In 2006, the Singapore government began working with The Massachusetts Institute of Technology (MIT) in a partnership to research digital media. One of their core projects was the Singapore-MIT Game Lab, whose goal was to research how the latest game technology, culture, art, history, and business could contribute to Singapore’s gaming industry. For the past 5 years, this lab has been producing game prototypes that have pushed the boundaries of game design by testing new ideas, topics, and approaches.
Much of the Game Lab’s work revolves around their summer program. For 9 weeks, 40 – 50 Singapore students come to MIT to work directly with students and faculty. The amount of students and faculty working on projects creates a fast paced environment that allows for the rapid creation of short, yet fairly complex games.
One of their most recent projects is A Closed World, a game prototpye that aims to explore LGBTQ (Lesbian, Gay, Bisexual, Transgender, and Queer) issues. As part of their research, the students wanted to challenge the lack of queer content in games, while navigating the challenge of “getting it right”, or in other words, creating content that feels organic and appropriate. To learn more about the challenges in creating A Closed World, I conducted an in depth interview with Todd Harper, a postdoctoral researcher at the Singapore-MIT Game Lab.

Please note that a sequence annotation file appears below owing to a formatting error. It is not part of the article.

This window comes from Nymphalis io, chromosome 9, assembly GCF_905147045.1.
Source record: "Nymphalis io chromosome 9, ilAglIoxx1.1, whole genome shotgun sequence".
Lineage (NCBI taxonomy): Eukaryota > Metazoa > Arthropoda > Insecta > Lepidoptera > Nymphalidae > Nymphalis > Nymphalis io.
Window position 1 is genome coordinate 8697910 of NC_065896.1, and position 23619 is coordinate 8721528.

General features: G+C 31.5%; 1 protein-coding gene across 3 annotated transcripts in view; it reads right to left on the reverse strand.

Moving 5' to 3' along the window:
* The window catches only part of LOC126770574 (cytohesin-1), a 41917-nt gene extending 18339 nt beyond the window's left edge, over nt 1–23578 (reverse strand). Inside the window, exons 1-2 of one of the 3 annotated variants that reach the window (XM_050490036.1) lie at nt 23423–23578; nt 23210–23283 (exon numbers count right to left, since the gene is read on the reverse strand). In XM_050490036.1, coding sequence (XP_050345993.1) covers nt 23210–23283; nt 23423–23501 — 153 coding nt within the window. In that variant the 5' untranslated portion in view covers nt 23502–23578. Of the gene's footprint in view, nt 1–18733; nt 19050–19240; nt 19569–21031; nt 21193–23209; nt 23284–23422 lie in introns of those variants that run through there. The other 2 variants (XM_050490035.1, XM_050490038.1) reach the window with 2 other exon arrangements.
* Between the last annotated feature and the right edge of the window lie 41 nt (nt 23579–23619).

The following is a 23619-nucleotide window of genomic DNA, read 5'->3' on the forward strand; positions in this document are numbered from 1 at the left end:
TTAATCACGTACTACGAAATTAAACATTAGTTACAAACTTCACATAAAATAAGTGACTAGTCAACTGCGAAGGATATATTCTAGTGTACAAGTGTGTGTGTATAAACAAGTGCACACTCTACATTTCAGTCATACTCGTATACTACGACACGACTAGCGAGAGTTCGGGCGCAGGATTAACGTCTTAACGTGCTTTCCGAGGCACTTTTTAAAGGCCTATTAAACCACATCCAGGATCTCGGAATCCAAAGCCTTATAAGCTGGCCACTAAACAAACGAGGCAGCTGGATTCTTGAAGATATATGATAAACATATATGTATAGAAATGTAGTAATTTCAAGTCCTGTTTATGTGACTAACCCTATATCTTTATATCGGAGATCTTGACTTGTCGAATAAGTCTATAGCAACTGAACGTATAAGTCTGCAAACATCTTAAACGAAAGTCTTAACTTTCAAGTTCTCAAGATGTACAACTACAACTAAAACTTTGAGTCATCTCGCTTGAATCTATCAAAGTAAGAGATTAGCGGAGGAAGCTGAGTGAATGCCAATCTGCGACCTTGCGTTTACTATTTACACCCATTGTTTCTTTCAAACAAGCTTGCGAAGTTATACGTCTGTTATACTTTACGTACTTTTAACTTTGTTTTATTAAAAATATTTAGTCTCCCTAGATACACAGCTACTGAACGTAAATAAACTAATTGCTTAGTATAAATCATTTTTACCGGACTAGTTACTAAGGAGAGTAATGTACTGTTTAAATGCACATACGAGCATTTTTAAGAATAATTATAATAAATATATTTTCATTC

1. Where did the idea of building a game to address LGBTQ issues and their lack of representation in popular media begin?
When I first started at GAMBIT in September of 2010, there was a sudden surge of gay youth suicides in the news, including the story of Tyler Clementi at Rutgers which got a lot of press. Even though the end result didn’t have a lot to do with bullying or “outing”, one of the seeds of the project was my thinking about the situation that led Tyler to take his own life and going, “How do you model this in a game? How could you use a game to tell this story?” Beyond that, Edge Magazine ran a really great article that same Fall called “Playing it Straight”. The article focused on asking where queer characters were, and they talked to developers and marketers alike to ask what the barriers were to including them. Wanting to see what we could do about those barriers they talked about — the idea that “getting it right” is hard, that straight players won’t be interested in/play a game with queer content — was another big inspiration for the project.